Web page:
Collins used an ingenious scheme that allows the same kHz dial to rotate twice with different numbers showing through from behind for each rotation.  The toothed outer edge of the clear kHz dial turns an idler gear attached to the inside of the front panel.   

S/Line Dial Mechanism Detail - Inside View

The idler, in turn, turns the toothed outer edge of the numbers dial mounted behind the kHz dial but free to rotate around the VFO shaft independently of the kHz dial (except for its being coupled to it via the idler gear).  Since the two dials have a different number of teeth but mesh with the same idler they turn at slightly different rates.  As this happens, the kHz dial masks a different set of numbers on each rotation – either 0 to 100, or 100 to 200.  The dial on the S/Line turns only twice, covering 200 kHz for each band switch position.


Heathkit, in an equally ingenious mechanism, uses a small slide rule dial at the top of the escutcheon to keep track of the 100’s of kHz.  A follower arm linked to the 100 kHz marker is driven by a small peg that rides inside a spiral groove on the rear of the main kHz dial.  As the dial revolves, the groove moves the peg further from the center of the dial, which, in turn, makes the 100’s marker move from left to right in the upper window.  The Heathkit dial rotates 5 times covering a 500 kHz wide segment for each band switch position. 

Heathkit seemed to be particularly proud of this dial mechanism.  Their 1967 catalog notes that it provides:

 "... tuning with bandspread equivalent to 10 feet per megahertz ... truly linear tuning over the entire receiver coverage ...  the good solid feeling of tuning a non-backlash vernier dial mechanism ... plus the ultimate in tuning repeatability that means real satisfaction in on-the-air performance."  

They may have thought this was a little over the top and trimmed it back to a single bulleted feature item in the next release of the catalog. 

Moving inside, the biggest difference, noticeable immediately, is that the S/Line has all point-to-point wiring and the SB-series uses PC boards, mostly to make the kit less costly and easier to build.  Both manufacturers use a color-coded wiring harness. 

Both the Collins and Heathkit transmitter final amplifier stages are isolated in an RF cage.  The S/Line has a safety interlock on the final cage that grounds the HV if the cover is removed; the SB-series has a red “Danger” sticker.

Most interconnection ports on both series use phono (RCA) jacks and cables.  Many hams scoff at the use of a phono jack for the RF connectors on the SB-series; but Heathkit was only copying the practice from Collins, who only used UHF and N connectors on their high power units.  On the S/Line transmitter and receiver, they are phono jacks.

Both Collins and Heathkit use separate power supplies for the transmitters and transceivers that connect using cables with 11-pin round, keyed connectors (similar to large octal tube bases and sockets) and could be mounted inside a speaker cabinet.  Collins had at least three other accessories in which their power supply could be mounted.  The chassis-mounted connector is male-type, so the pins stick out the back of the chassis.  However, Collins made the extra effort to use a recessed connector so these pins are protected.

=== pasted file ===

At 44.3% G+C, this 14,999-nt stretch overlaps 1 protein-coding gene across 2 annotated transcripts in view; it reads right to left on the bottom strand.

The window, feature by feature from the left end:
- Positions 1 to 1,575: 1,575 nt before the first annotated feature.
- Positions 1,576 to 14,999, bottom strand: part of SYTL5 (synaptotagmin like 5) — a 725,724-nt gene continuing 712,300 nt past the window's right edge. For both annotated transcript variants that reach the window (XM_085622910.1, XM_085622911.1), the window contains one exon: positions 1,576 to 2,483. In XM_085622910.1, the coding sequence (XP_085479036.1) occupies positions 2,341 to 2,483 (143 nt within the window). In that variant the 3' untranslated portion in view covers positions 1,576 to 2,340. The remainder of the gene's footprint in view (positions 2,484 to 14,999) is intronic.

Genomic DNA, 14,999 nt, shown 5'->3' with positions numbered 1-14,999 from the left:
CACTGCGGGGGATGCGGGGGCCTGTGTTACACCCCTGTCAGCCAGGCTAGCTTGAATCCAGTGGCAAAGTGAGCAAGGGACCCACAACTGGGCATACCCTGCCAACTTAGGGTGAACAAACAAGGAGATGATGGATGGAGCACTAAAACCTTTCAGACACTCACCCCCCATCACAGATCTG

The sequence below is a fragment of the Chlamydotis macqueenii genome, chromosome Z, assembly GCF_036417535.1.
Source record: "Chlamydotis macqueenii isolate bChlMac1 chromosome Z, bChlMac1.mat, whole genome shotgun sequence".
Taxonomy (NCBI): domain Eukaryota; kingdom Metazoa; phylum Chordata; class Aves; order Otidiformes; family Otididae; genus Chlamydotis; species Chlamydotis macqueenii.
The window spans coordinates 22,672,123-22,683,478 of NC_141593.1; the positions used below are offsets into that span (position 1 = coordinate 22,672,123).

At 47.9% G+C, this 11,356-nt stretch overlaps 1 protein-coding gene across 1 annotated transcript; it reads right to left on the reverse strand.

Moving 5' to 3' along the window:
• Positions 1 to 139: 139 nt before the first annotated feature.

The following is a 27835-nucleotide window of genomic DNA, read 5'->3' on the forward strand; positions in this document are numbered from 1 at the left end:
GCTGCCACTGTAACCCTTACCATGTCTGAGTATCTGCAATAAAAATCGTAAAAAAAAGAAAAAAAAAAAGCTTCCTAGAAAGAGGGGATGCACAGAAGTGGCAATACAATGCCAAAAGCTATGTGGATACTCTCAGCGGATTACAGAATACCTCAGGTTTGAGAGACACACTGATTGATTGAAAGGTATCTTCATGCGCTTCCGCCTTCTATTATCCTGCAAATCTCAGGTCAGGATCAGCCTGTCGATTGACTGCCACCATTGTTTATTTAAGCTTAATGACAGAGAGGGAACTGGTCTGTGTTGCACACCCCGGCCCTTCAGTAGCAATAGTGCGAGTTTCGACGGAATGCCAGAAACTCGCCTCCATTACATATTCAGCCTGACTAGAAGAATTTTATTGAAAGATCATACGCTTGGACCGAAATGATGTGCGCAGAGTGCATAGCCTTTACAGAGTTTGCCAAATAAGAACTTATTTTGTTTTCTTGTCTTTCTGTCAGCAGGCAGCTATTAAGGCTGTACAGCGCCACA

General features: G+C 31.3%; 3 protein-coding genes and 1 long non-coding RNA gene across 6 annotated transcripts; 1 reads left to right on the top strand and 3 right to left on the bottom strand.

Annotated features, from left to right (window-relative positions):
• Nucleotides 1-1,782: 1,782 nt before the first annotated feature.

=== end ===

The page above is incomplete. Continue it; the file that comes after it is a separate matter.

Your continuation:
Circuit Design and Electrical Construction

SB-300,301 and the 75S-1,2,3 receivers

Let’s start on the front panel. Aside from the converter selector switch, the SB-300 controls exactly reflect those on the 75S-1: AF and RF gains, function switch, AGC speed selection, mode, band, and preselector tune. The SB-300 completely lacks the rejection tuning of the later 75S-3 designs. Only the preselector controls look different - the one on the SB-300 doesn't have the band markings present on the 75S – a hint of one major design difference.

The two receivers are quite similar in their basic overall design. Both are double conversion, using a band switched, crystal controlled heterodyne oscillator to produce the first IF. In the SB-300 IF stages are at 8.395 MHz and 3.395 MHz, and in the 75S they are at 2.955 MHz and 455 kHz. In both receivers the VFO (LMO) is injected into the second mixer to produce the second IF where a crystal filter determines the receiver bandwidth – different filters are selected by the mode switch. Both receivers also use a crystal controlled BFO with a triode product detector on CW and SSB, and switch crystals with the mode switch to keep the carrier frequency constant when changing sidebands. Although the design influence is evident, many differences emerge as you look one level deeper.

To make the kit easier to build and less expensive, Heathkit sacrificed the general coverage capability of the 75S, designing the SB-300 to cover only five HF ham bands of the 1960s (80, 40, 20, 15, and 10 meters). In the Collins, a set of three inductors, one for each side of the RF amplifier and one for the heterodyne oscillator, have their tuning slugs linked together in a mechanical rack so they move in and out together controlled by a geared-down control shaft (and band-switched trimmer capacitors are used for alignment).  This scheme enables continuous coverage of virtually the entire HF spectrum (about 3 to 30 MHz) and is common across all S/Line units.  By using a ham-band-only design, Heathkit could instead use band-switched inductors (with their slugs used for alignment only) and a set of variable capacitors on a common control shaft for tuning. This accounts for the difference in the front panel preselector markings. On each band the SB-300 preselector control tunes near the middle of its range, whereas the 75S preselector tunes at a different spot for each band across its entire continuous coverage range.